Urban buildings consume 40 percent of the world's electricity, said Andreas Schierenbeck (HBS AMP 176, 2009), president of Siemens Industry's Building Technologies Division. Fortunately, for most of those buildings, there's the potential to cut down electricity usage by up to 75 percent via various readily available energy-saving measures, noted Philippe Delorme, EVP of strategy and innovation at Schneider Electric, which is based in France, but does a third of its business in Brazil, Russia, India, and China. Unfortunately, it's hard to persuade people to institute those energy-saving measures.

"Human beings don't like to change, and everything involving energy management does imply the need to change," Delorme said, adding that electricity demand will double in 20 years if we maintain status quo practices.
This raised an important question: "How do we connect the energy consumers with a value proposition that makes it worth their while?" asked Gregg Dixon, SVP of marketing at EnerNOC USA, which helps large organizations in the US, Canada, and the United Kingdom track their electricity use.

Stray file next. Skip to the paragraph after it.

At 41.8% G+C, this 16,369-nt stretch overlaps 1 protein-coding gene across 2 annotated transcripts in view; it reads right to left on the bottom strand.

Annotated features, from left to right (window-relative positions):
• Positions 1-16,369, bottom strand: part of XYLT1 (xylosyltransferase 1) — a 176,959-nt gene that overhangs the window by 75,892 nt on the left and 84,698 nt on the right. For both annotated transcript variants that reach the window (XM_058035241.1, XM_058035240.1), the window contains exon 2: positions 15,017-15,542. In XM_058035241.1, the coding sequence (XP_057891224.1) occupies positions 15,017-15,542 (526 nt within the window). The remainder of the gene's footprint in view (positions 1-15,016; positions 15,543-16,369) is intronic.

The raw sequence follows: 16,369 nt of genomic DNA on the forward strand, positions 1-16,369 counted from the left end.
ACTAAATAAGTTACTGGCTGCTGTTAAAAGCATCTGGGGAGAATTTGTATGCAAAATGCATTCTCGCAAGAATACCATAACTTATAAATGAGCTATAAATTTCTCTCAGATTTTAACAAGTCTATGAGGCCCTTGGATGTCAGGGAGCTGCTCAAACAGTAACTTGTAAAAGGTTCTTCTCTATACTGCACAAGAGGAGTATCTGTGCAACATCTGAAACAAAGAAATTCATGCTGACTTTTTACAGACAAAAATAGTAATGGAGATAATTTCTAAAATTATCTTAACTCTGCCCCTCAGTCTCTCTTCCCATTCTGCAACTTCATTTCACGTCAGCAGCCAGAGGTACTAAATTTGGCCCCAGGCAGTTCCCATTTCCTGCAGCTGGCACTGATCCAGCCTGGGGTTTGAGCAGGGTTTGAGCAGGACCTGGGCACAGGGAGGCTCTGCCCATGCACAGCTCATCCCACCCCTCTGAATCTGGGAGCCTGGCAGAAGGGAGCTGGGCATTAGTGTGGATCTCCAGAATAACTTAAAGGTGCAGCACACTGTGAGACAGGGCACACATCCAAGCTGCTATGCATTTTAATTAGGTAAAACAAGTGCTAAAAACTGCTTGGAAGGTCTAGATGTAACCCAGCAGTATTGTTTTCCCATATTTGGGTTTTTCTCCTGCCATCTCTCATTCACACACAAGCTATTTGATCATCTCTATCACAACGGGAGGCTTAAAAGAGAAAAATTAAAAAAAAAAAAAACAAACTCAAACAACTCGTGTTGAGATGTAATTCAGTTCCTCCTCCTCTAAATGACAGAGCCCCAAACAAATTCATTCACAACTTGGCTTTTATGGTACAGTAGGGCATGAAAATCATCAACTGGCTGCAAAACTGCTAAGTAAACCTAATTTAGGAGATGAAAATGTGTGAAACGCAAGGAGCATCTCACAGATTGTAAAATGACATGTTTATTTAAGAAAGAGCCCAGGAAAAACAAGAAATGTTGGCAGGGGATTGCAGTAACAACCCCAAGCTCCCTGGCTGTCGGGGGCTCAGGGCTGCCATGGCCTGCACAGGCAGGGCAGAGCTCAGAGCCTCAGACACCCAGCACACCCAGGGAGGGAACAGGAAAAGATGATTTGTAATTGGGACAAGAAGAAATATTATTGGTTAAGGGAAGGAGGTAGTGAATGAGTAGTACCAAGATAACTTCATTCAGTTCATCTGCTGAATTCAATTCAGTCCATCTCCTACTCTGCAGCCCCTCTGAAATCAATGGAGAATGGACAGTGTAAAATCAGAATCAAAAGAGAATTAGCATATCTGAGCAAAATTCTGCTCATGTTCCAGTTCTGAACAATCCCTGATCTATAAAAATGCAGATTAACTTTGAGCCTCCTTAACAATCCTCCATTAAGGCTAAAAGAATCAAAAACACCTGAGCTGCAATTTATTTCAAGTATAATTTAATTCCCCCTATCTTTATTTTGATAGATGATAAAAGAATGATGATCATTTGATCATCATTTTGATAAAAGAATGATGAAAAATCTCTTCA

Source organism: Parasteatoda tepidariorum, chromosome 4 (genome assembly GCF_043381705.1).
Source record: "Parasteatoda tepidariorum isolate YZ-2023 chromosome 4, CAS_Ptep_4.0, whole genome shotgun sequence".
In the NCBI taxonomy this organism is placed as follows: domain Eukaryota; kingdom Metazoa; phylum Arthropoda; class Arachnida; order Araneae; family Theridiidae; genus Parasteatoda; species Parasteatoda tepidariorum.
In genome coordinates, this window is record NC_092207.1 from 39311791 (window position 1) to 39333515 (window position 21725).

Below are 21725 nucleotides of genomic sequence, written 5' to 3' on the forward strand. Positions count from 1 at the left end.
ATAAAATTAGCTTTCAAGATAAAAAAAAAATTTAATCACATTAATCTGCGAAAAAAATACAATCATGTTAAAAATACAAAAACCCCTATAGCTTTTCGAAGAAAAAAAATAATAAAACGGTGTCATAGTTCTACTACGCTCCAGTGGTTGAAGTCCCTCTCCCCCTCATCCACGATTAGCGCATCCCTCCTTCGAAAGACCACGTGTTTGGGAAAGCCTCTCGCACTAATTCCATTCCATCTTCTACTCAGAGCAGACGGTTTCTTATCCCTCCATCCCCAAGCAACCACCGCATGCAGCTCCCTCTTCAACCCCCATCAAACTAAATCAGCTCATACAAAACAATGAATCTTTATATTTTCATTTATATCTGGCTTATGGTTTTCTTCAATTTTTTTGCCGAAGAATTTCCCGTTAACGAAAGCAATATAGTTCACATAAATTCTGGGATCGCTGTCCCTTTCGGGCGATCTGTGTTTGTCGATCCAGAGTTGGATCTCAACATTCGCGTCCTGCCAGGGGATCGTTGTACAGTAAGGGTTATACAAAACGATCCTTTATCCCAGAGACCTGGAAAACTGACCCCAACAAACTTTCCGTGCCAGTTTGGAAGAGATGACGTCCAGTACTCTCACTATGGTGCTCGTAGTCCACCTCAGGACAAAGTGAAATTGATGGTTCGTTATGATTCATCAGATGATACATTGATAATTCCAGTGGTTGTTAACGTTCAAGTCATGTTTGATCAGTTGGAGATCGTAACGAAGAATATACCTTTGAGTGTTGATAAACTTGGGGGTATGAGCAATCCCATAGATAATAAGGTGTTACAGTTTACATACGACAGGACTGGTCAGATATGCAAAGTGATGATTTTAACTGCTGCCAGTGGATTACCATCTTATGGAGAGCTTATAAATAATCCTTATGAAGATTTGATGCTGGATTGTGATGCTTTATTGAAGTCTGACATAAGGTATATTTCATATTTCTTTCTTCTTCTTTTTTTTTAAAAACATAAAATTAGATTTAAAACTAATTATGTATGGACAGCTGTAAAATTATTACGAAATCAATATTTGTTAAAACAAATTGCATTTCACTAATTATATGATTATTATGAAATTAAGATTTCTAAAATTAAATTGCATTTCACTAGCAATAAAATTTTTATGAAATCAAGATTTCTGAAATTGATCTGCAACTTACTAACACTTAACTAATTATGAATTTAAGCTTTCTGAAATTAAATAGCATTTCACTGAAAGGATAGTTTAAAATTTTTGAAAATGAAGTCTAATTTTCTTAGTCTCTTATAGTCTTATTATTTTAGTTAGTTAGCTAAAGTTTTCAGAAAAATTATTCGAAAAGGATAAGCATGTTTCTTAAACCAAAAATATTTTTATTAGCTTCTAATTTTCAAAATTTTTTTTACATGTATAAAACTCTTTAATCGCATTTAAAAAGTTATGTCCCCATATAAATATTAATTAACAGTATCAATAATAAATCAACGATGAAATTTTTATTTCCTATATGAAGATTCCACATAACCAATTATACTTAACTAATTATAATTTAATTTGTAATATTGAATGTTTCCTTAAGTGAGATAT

Dixon noted that while many consumers would jump at the chance to save 25 percent on their monthly mortgages, even if it meant paying some financing fees up front, they seem less apt to invest in energy-saving measures that will save them money in the long run, such as compact fluorescent light bulbs, air-sealing services, and tools that help customers measure energy expenditures.

Schierenbeck supposed that electricity customers might be more apt to conserve energy if their utility bills reflected exactly how they were using that energy from month to month—giving them a better idea of how and where they could save money. "Right now, people can't tell you where they're expending energy but they can tell you what their monthly bill is," he said

Delorme agreed. "We don't know how much we spend because it's not visible enough," he said.